Her glare followed me to my car. The entire time that I walked through the cold snowy ground, the very same walk you saw fit to avoid, I thought about the ramifications of your actions. It might seem petty, but to her it wasn't. She witnessed hundreds of cars pull up, park in an ordinary spot, and walk through the snow to the rest area's entrance. And then you pulled up, but you had to be different.

I'm sure you didn't realize that you're a representative to an entire nation. I'm sure you never expected your action to be noticed, much less cared about. If you had, I like to think you would have done something different. And that's why I write this letter. Perhaps you will never read it, but somebody will. Somebody who will think two or three times before committing an act that will make other look down upon our nation. And maybe, just maybe, this very same woman will one day receive the chance to see the good side of a yid's behavior.


Tuesday, January 4, 2011

Top Ten Auto-Corrects

Last week's post discussed my exciting new phone. This week's is dedicated to an aggravating feature for all iPhone users, but particularly for those who speak "yeshivish."

Stam was nice enough to let me help her with the first entries onGevalt! Auto Correct, a spinoff of a non-Jewish site with a name not fit for a G-rated blog.

In honor of Tuesday, there are ten posts up there to get you started. Keep checking back, submit your own GAC stories, and spread the word. There isn't a frum iPhone owner who won't acknowledge the necessity of this site.

Monday, January 3, 2011

Do I Have a Dreaded Disease?

I don't generally read Family First's Advice Line column, both because I despise advice columns and because I find they mostly don't apply to my stage of life.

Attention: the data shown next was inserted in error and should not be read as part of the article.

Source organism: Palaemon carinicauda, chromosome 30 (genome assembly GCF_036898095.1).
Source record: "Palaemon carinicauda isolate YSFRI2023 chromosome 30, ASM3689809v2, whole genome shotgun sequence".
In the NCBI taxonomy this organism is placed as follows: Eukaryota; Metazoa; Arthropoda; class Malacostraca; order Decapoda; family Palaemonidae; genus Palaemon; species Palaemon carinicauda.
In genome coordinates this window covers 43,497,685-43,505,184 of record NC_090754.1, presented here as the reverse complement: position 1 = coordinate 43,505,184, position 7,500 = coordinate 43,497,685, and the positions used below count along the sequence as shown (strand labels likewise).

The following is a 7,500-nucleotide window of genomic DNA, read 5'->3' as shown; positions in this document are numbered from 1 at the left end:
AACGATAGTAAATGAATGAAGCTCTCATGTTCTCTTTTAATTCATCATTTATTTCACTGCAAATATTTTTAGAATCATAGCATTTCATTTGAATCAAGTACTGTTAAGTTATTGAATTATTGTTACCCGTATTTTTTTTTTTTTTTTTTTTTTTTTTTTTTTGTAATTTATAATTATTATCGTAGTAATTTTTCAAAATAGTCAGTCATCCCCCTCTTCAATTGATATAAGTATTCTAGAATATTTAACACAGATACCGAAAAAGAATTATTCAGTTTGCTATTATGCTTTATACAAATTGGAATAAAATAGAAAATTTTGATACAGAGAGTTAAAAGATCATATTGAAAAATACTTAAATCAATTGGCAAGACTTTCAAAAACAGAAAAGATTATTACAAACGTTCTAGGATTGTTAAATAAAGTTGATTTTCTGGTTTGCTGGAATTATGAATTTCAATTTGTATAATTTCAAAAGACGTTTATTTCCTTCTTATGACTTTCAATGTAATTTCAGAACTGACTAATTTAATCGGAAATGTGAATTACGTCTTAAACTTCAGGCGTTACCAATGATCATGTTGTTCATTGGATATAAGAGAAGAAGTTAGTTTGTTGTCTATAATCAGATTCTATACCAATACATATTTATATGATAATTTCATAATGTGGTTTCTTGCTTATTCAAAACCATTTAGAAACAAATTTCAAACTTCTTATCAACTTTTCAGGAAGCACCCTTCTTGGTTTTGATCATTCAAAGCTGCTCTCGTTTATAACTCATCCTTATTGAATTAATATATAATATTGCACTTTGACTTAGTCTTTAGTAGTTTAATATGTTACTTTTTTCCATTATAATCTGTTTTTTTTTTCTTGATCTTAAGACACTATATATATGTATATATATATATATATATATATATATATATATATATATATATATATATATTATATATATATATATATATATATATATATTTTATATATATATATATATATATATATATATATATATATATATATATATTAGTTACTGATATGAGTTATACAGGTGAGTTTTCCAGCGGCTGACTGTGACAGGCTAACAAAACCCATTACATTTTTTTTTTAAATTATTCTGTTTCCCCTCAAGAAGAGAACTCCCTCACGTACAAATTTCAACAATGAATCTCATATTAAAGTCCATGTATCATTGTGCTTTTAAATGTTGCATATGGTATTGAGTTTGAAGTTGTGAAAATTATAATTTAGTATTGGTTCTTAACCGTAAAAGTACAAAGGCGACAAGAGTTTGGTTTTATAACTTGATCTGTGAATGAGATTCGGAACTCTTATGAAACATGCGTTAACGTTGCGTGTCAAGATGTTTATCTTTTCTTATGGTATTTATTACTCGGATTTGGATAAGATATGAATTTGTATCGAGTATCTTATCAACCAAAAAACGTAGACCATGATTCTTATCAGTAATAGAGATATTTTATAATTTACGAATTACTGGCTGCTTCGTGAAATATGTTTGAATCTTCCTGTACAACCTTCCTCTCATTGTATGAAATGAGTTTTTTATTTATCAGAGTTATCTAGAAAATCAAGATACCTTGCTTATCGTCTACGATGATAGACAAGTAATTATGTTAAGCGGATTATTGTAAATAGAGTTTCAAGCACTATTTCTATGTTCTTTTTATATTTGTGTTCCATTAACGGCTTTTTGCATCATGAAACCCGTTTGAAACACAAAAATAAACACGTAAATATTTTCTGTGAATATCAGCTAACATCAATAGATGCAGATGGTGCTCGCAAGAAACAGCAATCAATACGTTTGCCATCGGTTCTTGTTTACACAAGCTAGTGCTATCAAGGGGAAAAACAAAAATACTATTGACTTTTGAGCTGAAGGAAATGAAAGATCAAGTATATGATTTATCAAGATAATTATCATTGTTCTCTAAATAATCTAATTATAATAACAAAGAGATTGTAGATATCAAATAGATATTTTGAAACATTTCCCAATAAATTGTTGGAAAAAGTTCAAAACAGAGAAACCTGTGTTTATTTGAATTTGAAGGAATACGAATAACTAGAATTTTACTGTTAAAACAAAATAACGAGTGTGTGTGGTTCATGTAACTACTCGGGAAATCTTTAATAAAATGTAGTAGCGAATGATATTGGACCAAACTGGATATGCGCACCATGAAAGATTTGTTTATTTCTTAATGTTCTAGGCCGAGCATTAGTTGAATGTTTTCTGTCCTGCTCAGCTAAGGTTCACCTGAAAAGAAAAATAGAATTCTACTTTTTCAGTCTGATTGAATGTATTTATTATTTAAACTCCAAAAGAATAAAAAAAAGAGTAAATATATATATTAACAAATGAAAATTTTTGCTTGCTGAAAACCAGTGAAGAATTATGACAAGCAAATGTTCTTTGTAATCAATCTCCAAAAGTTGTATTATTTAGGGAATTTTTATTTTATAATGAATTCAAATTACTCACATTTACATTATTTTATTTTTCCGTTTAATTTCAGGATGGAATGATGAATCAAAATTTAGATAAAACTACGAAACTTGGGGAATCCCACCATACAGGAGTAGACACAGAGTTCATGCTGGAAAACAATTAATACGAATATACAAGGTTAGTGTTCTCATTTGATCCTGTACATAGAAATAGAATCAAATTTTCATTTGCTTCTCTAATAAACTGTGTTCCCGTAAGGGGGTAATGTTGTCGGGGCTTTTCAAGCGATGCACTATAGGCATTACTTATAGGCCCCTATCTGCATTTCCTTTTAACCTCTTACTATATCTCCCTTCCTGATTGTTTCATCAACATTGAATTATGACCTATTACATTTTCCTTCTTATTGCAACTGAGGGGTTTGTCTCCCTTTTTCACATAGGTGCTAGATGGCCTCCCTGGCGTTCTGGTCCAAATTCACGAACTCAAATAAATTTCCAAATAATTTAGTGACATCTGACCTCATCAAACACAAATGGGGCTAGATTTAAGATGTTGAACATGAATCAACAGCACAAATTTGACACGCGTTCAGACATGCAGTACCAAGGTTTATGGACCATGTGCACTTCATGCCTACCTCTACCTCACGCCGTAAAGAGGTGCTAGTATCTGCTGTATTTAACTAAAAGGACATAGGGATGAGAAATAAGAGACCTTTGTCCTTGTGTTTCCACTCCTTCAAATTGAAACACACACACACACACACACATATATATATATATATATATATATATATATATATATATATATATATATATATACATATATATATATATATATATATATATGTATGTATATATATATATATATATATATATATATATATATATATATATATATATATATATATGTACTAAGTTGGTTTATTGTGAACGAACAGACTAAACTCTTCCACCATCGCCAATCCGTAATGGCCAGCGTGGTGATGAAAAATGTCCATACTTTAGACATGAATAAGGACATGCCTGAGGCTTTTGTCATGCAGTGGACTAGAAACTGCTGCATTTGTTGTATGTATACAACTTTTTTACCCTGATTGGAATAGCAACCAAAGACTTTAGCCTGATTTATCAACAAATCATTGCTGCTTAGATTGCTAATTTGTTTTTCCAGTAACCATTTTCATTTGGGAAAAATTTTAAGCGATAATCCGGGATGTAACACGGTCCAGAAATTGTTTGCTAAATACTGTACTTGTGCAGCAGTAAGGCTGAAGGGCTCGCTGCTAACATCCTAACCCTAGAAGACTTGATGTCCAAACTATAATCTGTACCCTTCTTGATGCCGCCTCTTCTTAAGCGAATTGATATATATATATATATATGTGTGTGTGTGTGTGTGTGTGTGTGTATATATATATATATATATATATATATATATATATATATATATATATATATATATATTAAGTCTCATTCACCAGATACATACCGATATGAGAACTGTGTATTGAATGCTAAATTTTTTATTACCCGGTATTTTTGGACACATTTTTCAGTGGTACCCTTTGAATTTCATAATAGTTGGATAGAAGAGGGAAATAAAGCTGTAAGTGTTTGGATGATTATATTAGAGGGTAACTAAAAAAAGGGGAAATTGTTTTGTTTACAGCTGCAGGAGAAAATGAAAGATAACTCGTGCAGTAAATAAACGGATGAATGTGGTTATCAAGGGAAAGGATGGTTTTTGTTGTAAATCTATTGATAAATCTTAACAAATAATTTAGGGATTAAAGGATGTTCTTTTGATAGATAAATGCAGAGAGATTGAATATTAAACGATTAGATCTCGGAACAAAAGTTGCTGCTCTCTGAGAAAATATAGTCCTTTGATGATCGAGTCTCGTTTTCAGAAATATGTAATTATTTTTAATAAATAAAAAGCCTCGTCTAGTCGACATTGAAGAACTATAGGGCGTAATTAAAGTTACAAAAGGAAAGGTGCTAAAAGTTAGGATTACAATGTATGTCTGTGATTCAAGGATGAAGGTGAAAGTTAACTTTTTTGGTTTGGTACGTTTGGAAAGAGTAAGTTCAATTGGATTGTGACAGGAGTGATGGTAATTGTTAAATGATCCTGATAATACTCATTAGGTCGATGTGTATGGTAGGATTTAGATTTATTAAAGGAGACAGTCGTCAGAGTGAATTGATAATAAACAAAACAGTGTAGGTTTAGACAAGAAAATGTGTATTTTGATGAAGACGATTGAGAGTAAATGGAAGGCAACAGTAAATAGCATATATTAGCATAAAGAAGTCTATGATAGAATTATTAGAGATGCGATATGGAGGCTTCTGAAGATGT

This week's topic jumped out at me, and I'm slightly surprised that nobody seems to have been commenting on it.

The question comes from a worried mother who says that her daughter is (nebach) 22 years old and insists she isn't ready yet for marriage. Her question, in a lot more words, was basically "what can I do to make her ready."

To the magazine's credit, the first two responses were fairly intelligent. The first responder wrote that not all young adults feel ready to get married at the time that peer pressure expects it of them, but there MAY be a bigger issue behind it. The second responder was great. He called the mother out on her question, questioning her motives in asking. As much as a yiddishe mama wants to see eineklach, she can't rush her kid into it.

The third responder, however, really bugged me. I wonder if anyone else found her response disturbing. In her answer, she equated the daughter's unreadiness to get married to appendicitis. "Would you wait to get your child medical care because they insisted they're 'not ready yet?'" she asks.

Untreated appendicitis can be fatal. Is she saying the same thing about wanting to wait before getting married? Perhaps my life is over because I'm not married yet.

Don't get me wrong. I do want to get married. But I'm not desperate. I like my life now. I enjoy my job, my independence. If I would meet someone that would be worth giving it all away for- sure, I'd give it up. But I'm not pining for a man in my life now.

Am I ill according to societal norms? Am I the only one who thinks it is absurd to expect all people to be ready for marriage at the same time?